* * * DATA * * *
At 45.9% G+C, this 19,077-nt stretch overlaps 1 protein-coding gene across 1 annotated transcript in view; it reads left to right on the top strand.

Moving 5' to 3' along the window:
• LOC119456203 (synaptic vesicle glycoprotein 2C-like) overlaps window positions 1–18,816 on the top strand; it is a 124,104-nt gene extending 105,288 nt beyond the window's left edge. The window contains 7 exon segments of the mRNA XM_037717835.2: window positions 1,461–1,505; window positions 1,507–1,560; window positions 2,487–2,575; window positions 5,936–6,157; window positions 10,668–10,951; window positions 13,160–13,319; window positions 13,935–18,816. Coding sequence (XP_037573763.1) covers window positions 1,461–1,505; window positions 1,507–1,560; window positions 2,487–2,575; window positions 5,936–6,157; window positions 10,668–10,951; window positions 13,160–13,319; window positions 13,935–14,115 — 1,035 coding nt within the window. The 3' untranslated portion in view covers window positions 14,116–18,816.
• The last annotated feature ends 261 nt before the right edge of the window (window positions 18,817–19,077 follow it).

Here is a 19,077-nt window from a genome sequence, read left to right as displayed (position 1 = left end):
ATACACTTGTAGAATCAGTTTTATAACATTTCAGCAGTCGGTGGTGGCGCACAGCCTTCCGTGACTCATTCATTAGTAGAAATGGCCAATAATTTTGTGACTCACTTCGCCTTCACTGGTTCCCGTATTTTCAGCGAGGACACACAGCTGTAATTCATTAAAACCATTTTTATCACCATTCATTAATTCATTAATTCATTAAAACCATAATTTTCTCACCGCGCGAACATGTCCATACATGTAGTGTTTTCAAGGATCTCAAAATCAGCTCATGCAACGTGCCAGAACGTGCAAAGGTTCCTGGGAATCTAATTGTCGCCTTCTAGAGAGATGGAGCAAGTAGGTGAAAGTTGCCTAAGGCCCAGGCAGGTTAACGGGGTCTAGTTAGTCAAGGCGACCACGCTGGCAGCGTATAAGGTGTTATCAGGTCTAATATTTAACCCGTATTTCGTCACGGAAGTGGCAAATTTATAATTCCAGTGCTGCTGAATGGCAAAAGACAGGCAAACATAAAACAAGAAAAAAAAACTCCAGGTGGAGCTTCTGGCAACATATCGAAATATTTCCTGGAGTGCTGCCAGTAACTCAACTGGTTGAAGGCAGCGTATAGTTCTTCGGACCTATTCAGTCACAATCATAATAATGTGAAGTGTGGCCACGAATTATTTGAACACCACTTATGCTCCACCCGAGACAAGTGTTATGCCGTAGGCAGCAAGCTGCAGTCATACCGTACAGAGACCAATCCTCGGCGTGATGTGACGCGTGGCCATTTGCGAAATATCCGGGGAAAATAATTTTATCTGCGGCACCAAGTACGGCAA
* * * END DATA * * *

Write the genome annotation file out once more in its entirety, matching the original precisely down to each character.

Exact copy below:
At 45.9% G+C, this 19,077-nt stretch overlaps 1 protein-coding gene across 1 annotated transcript in view; it reads left to right on the top strand.

Moving 5' to 3' along the window:
• LOC119456203 (synaptic vesicle glycoprotein 2C-like) overlaps window positions 1–18,816 on the top strand; it is a 124,104-nt gene extending 105,288 nt beyond the window's left edge. The window contains 7 exon segments of the mRNA XM_037717835.2: window positions 1,461–1,505; window positions 1,507–1,560; window positions 2,487–2,575; window positions 5,936–6,157; window positions 10,668–10,951; window positions 13,160–13,319; window positions 13,935–18,816. Coding sequence (XP_037573763.1) covers window positions 1,461–1,505; window positions 1,507–1,560; window positions 2,487–2,575; window positions 5,936–6,157; window positions 10,668–10,951; window positions 13,160–13,319; window positions 13,935–14,115 — 1,035 coding nt within the window. The 3' untranslated portion in view covers window positions 14,116–18,816.
• The last annotated feature ends 261 nt before the right edge of the window (window positions 18,817–19,077 follow it).

Here is a 19,077-nt window from a genome sequence, read left to right as displayed (position 1 = left end):
ATACACTTGTAGAATCAGTTTTATAACATTTCAGCAGTCGGTGGTGGCGCACAGCCTTCCGTGACTCATTCATTAGTAGAAATGGCCAATAATTTTGTGACTCACTTCGCCTTCACTGGTTCCCGTATTTTCAGCGAGGACACACAGCTGTAATTCATTAAAACCATTTTTATCACCATTCATTAATTCATTAATTCATTAAAACCATAATTTTCTCACCGCGCGAACATGTCCATACATGTAGTGTTTTCAAGGATCTCAAAATCAGCTCATGCAACGTGCCAGAACGTGCAAAGGTTCCTGGGAATCTAATTGTCGCCTTCTAGAGAGATGGAGCAAGTAGGTGAAAGTTGCCTAAGGCCCAGGCAGGTTAACGGGGTCTAGTTAGTCAAGGCGACCACGCTGGCAGCGTATAAGGTGTTATCAGGTCTAATATTTAACCCGTATTTCGTCACGGAAGTGGCAAATTTATAATTCCAGTGCTGCTGAATGGCAAAAGACAGGCAAACATAAAACAAGAAAAAAAAACTCCAGGTGGAGCTTCTGGCAACATATCGAAATATTTCCTGGAGTGCTGCCAGTAACTCAACTGGTTGAAGGCAGCGTATAGTTCTTCGGACCTATTCAGTCACAATCATAATAATGTGAAGTGTGGCCACGAATTATTTGAACACCACTTATGCTCCACCCGAGACAAGTGTTATGCCGTAGGCAGCAAGCTGCAGTCATACCGTACAGAGACCAATCCTCGGCGTGATGTGACGCGTGGCCATTTGCGAAATATCCGGGGAAAATAATTTTATCTGCGGCACCAAGTACGGCAA